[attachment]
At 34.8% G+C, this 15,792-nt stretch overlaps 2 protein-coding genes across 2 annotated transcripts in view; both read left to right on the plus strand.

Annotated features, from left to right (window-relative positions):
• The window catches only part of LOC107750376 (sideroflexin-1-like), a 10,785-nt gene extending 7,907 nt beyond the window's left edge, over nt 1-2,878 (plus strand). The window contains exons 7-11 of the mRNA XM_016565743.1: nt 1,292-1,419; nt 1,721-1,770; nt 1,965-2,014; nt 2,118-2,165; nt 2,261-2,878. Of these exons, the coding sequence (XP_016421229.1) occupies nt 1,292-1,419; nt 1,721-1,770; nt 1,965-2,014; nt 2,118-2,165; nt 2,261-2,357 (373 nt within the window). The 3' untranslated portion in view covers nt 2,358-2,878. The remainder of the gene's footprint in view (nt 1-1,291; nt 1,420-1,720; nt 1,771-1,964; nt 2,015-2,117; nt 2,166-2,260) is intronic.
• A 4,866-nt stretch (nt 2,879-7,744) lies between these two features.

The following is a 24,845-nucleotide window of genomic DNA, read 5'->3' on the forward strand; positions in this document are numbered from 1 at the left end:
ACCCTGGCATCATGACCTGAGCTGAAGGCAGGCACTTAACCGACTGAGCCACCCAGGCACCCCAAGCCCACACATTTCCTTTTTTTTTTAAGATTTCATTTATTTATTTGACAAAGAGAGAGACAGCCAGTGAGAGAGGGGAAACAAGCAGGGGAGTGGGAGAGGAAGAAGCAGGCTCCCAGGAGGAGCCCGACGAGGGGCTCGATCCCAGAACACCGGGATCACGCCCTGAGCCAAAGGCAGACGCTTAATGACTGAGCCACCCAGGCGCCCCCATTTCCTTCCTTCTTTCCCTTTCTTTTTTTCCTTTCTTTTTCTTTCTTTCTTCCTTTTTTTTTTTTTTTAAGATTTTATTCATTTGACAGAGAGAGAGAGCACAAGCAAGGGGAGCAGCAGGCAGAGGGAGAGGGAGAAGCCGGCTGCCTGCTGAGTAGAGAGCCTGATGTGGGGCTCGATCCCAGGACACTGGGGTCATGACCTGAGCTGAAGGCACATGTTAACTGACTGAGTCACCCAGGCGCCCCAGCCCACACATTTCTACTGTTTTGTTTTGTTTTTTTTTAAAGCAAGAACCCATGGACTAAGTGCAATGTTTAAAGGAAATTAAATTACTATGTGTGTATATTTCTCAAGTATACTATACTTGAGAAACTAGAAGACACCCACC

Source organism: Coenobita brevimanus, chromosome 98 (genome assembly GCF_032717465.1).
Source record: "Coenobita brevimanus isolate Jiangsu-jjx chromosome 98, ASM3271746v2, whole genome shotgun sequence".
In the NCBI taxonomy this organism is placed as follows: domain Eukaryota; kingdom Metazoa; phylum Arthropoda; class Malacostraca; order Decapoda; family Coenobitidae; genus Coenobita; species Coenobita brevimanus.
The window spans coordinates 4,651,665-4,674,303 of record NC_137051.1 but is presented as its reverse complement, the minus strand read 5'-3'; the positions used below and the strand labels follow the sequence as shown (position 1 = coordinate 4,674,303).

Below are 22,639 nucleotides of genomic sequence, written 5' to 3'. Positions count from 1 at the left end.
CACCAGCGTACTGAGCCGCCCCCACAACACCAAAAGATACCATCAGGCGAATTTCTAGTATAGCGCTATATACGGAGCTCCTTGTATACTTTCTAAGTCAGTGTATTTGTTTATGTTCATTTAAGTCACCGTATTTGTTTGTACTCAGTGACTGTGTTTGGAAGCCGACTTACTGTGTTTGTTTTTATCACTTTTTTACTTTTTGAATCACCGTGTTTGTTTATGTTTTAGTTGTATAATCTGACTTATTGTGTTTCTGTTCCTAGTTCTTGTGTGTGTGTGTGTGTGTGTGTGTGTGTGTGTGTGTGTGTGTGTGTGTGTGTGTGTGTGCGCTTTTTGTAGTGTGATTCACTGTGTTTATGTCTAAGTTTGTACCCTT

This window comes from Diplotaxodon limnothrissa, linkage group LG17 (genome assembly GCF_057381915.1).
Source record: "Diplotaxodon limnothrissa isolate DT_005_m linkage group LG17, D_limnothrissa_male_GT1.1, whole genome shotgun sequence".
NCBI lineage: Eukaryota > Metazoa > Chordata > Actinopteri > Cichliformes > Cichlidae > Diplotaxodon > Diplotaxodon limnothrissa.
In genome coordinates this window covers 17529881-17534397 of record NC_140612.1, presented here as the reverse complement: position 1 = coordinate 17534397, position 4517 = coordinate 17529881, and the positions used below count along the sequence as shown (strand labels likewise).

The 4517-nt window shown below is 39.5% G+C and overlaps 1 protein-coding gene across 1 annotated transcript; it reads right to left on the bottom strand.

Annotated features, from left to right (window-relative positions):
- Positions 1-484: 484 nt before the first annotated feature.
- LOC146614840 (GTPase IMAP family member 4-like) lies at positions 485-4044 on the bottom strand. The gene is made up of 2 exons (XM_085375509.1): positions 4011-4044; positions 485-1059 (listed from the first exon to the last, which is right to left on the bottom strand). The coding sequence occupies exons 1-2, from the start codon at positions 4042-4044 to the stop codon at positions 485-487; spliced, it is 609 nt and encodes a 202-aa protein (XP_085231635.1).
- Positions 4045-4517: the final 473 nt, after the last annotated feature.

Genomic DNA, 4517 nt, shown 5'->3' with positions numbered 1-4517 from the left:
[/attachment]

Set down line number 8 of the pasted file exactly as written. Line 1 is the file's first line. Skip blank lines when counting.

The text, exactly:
Source record: "Coenobita brevimanus isolate Jiangsu-jjx chromosome 98, ASM3271746v2, whole genome shotgun sequence".